I first came to know Kurosawa’s work back in college. It was after seeing a couple of his films that I really began to have a deep appreciation for the mans work. I believe it was “Seven Samurai” which was the film that made me really sent me into overload with Kurosawa’s films. When a friend and I went to a 4 hour screening of the new
re-mastered “Seven Samurai” I finally got to see what an epic film it really was, and how masterful Kurosawa was. From that point I was obsessed in seeing as much of Kurosawa’s films as I could. I grew up in New York city, and back in the day before even video tape became pervasive there was the Film Form, the Paris, or the Village East where you could see many older films from such filmmakers as Kurosawa. Take a look at this short sequence in “Seven Samurai”. The composition is amazing, and the action is startling. I heard that the effect of the blood was an accident and that Kurosawa left it in. A happy accident, but one that makes the scene so much more powerful and visceral.
In the next clip you can see how Kurosawa edits another fight scene. Notice the absence of music to heighten emotions in the viewer. Kurosawa was famous for using the slow motion death, but when he used slow-motion it was to let the audience really feel the sting of the finality of the last blow. The audience feels it and not by forcing it on us through music, but in silence. Each death in Kurosawa’s films is one of finality. Bad guy or good guy it did not matter. It is this that makes Kurosawa’s films a unique viewing experience.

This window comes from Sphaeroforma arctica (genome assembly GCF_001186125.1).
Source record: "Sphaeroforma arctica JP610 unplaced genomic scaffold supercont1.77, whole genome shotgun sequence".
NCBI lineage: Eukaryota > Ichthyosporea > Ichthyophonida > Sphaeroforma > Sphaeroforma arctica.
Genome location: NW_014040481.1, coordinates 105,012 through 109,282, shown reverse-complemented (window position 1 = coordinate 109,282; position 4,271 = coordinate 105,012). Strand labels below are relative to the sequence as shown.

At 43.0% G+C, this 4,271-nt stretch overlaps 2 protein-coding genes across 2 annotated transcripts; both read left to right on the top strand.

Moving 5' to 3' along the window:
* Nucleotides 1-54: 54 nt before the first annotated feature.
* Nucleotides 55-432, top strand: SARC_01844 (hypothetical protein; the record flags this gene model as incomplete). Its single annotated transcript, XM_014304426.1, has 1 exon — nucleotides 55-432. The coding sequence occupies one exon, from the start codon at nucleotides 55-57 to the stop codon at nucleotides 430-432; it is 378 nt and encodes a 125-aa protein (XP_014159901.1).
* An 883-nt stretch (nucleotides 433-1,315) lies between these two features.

These are only two examples of what I call the Kurosawa effect. Kurosawa used the visual to his benefit, and silence sometimes was much louder then any music he could come up with. That’s the problem with today’s media. It feels like filmmakers need to telegraph it’s emotions to their audiences. Take a look at any TV show or film. The filmmaker has so much contempt for the audience he or she feels that they need to force the emotion on us. Kurosawa never did that. He had too much respect, and he had a command of the visual that elicited strong emotions in his audience. That’s what I took away from his films, and he that’s why I became obsessed in seeing all of his films.
And if you are thinking Kurosawa did only epics in a grand scale you would be wrong. His films such as “Dreams“, “Ikiru, and “One Wonderful Sunday” are examples of his masterful technique. I encourage all to seek them out and learn from a truly gifted filmmaker.
I feel one entry is not enough for Kurosawa, so I will probably do a second part where I try and delve a bit deeper into his technique, and his other work. Till then check out some other blogs that go in-depth of Kurosawa’s technique. The one below is one that is exceptional in explaining Kurosawa’s editing technique. Lewis Michael Bond is exceptional in his analysis of various types of films, and he does a fantastic job here with Kurosawa. I encourage anyone who is a serious cinephile to go watch his videos. You won’t be disappointed. Mr. Bond also has a Patreon site if you would like to support his Cinema Cartography.